Architectural Decoration in Islam: History and Techniques

  • Ruba Kana'an
Reference work entry
DOI: https://doi.org/10.1007/978-1-4020-4425-0_8634

Architectural decoration has been one of the most resilient of the Islamic arts. The partial and more often overall decoration of buildings has been a characteristic feature of Islamic architecture from the eighth century onwards. Religious monuments as well as secular complexes have been decorated with an array of styles and techniques that reflected the multiplicity of Muslim societies and their cultural expressions. The importance given to decorating one's built environment has also been applied to temporary settlements such as tented encampments.

Up until the eleventh century, most decorative techniques such as the use of decorative brickwork or moulded stucco in the Muslim east, and mosaics, ablaqand carved stone in the central Muslim world were inherited from pre‐Islamic cultures and societies. Muslim artisans transferred these skills into their respective contexts and adapted them to their architectural needs. It was only in the eleventh to thirteenth centuries that the use of...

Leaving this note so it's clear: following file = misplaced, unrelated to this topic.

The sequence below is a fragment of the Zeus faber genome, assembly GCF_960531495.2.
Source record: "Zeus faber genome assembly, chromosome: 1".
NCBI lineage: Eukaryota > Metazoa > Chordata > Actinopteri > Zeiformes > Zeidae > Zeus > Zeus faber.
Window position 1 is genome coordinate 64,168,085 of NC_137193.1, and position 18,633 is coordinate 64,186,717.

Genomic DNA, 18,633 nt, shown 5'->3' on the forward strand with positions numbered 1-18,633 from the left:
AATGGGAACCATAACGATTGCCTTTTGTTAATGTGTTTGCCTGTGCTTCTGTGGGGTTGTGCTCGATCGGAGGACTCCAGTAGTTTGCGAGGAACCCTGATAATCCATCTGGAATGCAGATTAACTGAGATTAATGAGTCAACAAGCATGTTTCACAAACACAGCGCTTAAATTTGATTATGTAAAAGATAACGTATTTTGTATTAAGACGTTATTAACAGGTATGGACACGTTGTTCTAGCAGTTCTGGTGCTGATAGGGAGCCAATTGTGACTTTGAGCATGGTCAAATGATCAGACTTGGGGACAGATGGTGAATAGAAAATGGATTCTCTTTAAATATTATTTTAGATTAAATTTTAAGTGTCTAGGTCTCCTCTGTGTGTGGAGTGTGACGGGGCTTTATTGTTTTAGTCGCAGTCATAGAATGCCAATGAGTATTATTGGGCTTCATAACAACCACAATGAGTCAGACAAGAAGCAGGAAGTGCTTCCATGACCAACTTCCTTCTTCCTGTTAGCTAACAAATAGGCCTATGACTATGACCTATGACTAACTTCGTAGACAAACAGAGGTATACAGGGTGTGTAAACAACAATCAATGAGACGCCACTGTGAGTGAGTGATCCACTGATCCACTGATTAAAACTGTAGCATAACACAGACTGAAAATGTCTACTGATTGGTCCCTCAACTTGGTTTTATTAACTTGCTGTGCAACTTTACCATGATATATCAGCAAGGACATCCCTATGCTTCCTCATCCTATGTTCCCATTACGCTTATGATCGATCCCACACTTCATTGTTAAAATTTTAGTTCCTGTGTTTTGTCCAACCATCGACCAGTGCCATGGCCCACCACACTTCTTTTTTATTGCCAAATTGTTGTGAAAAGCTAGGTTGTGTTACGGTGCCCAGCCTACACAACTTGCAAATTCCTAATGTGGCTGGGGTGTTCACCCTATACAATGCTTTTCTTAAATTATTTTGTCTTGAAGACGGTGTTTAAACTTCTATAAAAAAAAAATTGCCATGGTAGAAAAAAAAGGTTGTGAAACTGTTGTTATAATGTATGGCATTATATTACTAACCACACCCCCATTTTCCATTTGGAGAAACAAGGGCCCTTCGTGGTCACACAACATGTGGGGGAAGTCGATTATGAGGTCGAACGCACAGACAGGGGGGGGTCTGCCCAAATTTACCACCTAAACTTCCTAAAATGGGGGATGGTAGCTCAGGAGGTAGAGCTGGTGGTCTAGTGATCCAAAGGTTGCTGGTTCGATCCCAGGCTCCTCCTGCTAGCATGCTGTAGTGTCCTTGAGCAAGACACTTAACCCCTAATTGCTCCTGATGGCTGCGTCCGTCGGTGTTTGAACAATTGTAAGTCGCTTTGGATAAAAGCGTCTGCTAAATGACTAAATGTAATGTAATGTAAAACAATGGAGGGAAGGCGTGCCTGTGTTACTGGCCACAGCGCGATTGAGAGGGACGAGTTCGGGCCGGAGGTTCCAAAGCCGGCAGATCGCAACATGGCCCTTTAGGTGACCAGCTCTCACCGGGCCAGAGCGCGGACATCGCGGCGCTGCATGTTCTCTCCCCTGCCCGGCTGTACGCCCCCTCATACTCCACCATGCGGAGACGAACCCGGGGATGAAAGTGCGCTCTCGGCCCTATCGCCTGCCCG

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Websites

  1. Ashmolean Museum in Oxford, UK. http://islamicceramics.ashmol.ox.ac.uk/
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Copyright information

© Springer-Verlag Berlin Heidelberg New York 2008

Authors and Affiliations

  • Ruba Kana'an

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